Amer­i­can woman wins Bos­ton Marathon.

El Dorado News-Times - - Sports -

BOS­TON (AP) — Af­ter slog­ging through just a few miles of icy rain and a near-gale head­wind that made her feel like she was run­ning in place, De­siree Lin­den de­cided she'd seen enough of the Bos­ton Marathon for an­other year.

"My hands were freez­ing, and there are times where you were just stood up by the wind. It was com­i­cal how slow you were go­ing, and how far you still had to go," Lin­den said.

"At six miles I was think­ing, 'No way, this is not my day,'" she said. "Then you break the tape and you're like, 'This is not what I ex­pected to­day.'"

A two-time Olympian and the 2011 Bos­ton Marathon run­ner-up, Lin­den de­cided to stick around, out­last­ing the weather and the rest of the field to win the race's 122nd edi­tion on Mon­day in 2 hours, 39 min­utes, 54 sec­onds. That was more than four min­utes bet­ter than sec­ond-place fin­isher Sarah Sell­ers but the slow­est time for a women's win­ner in Bos­ton since 1978.

Yuki Kawauchi splashed through the pelt­ing rain, tem­per­a­tures in the mid-30s and wind that gusted as high as 32 mph to win the men's race, pass­ing de­fend­ing cham­pion Ge­of­frey Kirui in Ken­more Square to earn Japan's first Bos­ton ti­tle since 1987 and the $150,000 first prize.

Wear­ing a white wind­breaker that was drenched and bil­low­ing in the wind, Kirui slowed and stum­bled across the Co­p­ley Square fin­ish line in sec­ond, 2:25 back, fol­lowed by Shadrack Bi­wott and three other U.S. men. The win­ning time of 2:15:58 and was the slow­est since Jack Fultz over­came tem­per­a­tures in the high 90s to win the "Run for the Hoses" in 1976.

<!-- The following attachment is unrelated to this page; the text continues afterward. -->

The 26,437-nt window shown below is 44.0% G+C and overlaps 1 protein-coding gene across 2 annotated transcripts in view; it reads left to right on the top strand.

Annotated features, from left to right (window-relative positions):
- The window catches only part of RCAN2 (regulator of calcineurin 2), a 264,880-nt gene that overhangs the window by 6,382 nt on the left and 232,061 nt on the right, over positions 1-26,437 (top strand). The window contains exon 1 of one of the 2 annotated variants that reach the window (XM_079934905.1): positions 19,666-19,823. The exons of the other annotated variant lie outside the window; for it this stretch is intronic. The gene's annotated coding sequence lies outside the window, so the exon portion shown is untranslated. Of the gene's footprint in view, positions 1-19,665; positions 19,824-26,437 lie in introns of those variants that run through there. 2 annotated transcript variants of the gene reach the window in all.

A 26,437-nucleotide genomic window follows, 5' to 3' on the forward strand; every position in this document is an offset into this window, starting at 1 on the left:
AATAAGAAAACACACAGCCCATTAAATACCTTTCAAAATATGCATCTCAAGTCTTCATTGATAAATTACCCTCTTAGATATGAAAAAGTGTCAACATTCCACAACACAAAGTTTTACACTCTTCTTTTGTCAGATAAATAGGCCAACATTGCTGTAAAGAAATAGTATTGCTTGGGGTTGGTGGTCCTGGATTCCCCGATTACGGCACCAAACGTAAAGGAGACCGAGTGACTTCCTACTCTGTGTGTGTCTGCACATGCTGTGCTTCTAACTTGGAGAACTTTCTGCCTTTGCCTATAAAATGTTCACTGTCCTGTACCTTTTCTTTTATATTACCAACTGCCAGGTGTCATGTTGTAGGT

"For me, it's the best con­di­tions pos­si­ble," said Kawauchi, who com­peted in 12 marathons last year — six times the usual num­ber for an elite run­ner — and also works as a school ad­min­is­tra­tor.

Run­ners donned hats and ex­tra lay­ers, and the lead packs tried to draft off the me­dia truck to avoid the rain that was hit­ting them hor­i­zon­tally at times. Wheel­chair win­ners Mar­cel Hug of Switzer­land and Amer­i­can Tatyana Mc­Fad­den, both five-time champions, said they were un­able to see through the spray that spun off their wheels.

"It was just tough, it was so freez­ing," Hug said through chat­ter­ing teeth as a vol­un­teer draped a sec­ond towel around his shoul­ders. "I'm just very glad that I made it."

Mc­Fad­den said she wore two jack­ets, with plas­tic bags be­tween lay­ers to stay dry, and hand warm­ers against her chest. The wet roads made it treach­er­ous to turn and im­pos­si­ble to stop.

"I could start to feel my arms get­ting heavy just from all the rain soak­ing in," she said. "You can't put your brakes on right away, so you had to be te­dious on the turns. I couldn't even see be­cause the wind was so strong."

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